• According to Chochise College: “They theory of Pangea is that millions of years ago all the continents were joined together in one enormous land mass known as Pangea.” The super-commentary on the Bible, the Iben Ezra writes (Genesis 1:2) in accordance with this statement. He writes quote “First G-d created one continent, but then split into seven continents. The Iben Ezra lived from 1089-1164. Iben Ezra lived before Australia, Antarctica, and America were discovered. Until recent years this was not known to gentiles, however since our sages have divine assistance in all their works, they receive knowledge that is not known to the regular man. Thus revealing the knowledge that G-d has before all others.
  • The prophet Jeremiah writes (Jeremiah 50:9) “For, behold, I will stir up and cause to come up against Babylon an assembly of great nations from the north country; and they shall set themselves in array against her, from thence she shall be taken; their arrows shall be as of a mighty man that make childless; none shall return in vain.” The essential commentary, the Malbim writes 200 years ago “The arrows strong as is smart; the enemy’s arrows will be like they have a ‘brain’ and they will take themselves to their destination.” Jeremiah, over 2500 years ago knew about the Gulf War, and the Malbim knew about the missiles that control their own path.
  • Due to our advanced knowledge of science, today we have learned that when the snake sheds its’ skin it feels excruciating pain. We only received this knowledge merely 50 years ago. However, the Bible knew of this 3320 years ago. The verse reads (Genesis 2:14) “And the Lord God said to the serpent, ‘Because you have done this, cursed be you more than all the cattle and more than all the beasts of the field...’” Meaning the Torah knew of the pain that the snake was feeling much before modern science discovered it.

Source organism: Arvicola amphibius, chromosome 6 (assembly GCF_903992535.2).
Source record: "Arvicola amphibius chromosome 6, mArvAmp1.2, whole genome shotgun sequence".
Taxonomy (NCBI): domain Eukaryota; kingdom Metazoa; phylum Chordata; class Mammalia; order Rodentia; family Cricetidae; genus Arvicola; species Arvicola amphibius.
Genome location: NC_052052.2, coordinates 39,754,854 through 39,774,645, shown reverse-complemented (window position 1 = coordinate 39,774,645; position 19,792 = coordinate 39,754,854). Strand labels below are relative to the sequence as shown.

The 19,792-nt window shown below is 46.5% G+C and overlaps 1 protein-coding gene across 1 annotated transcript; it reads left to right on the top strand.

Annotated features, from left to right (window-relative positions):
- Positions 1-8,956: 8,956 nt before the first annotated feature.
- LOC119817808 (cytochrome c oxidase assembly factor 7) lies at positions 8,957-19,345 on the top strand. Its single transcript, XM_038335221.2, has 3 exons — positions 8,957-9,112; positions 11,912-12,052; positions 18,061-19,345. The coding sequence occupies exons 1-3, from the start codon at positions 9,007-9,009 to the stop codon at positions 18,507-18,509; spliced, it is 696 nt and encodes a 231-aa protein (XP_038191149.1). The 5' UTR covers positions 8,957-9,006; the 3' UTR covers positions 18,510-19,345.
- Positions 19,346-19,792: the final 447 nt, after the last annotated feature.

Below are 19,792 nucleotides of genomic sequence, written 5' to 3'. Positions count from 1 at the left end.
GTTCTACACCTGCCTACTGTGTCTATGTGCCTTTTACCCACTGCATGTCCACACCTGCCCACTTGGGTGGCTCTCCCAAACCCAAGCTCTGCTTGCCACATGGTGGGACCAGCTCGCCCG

• The Talmud (Nidah 6:9) states “Everything in the ocean that has scales must have fins.” Keep in mind, this text was written over 1800 years ago. The text is almost saying that they have searched through the millions of species of animals in the ocean and never saw a fish that has scales and not fins. The only possible way that that Rabbi could have known this is 2000 years ago, is if they either went to the depths of the ocean (without submarines or special technology) and studied every living creature beneath the water (something that even scientists today haven’t even completed yet), or they had recieved it through tradition from Mt. Sinai.
  • Scientists today have learned that water does exist in the cosmos. However, our Torah knew about this many thousands of years of years ago. The verse states (Genesis 1:7) “And created the firmament; and He separated between the waters beneath the firmament and between the waters that are above the firmament.”
  • The Torah states (Deuteronomy 28:36) “And you shall serve other gods of wood and stone...” As mentioned many times the Torah is over 3300 years old in its revelation. Thus it shouldn’t have known about Christianity 1300 years prior to its beginning or about Islam 2000 years before it began. However, it did because as we know Christians worship the cross, and Muslims worship wood (Mecca), and Vilna Goan (Adereth Eliyahu) explains this verse in this way. Hence, the Torah knew about them many years before they even began.

And many, many more...

  • I've moved the long comment conversation to a dedicated chat room. Please do carry on in there! If there are any new recommendations for improvements of this post, please post new comments here. – Isaac Moses Feb 8 '17 at 21:02
  • @IsaacMoses Even if some was less relevant conversation, I think most of the comments there were relevant to stay on this page under the answer. The earlier comments were not so much a conversation but describing why this answer is fully in error. Those comments won't be as visible tucked into a comment thread and thus won't do much to stop people from being mislead by this answer. – Uncle Feb 8 '17 at 21:42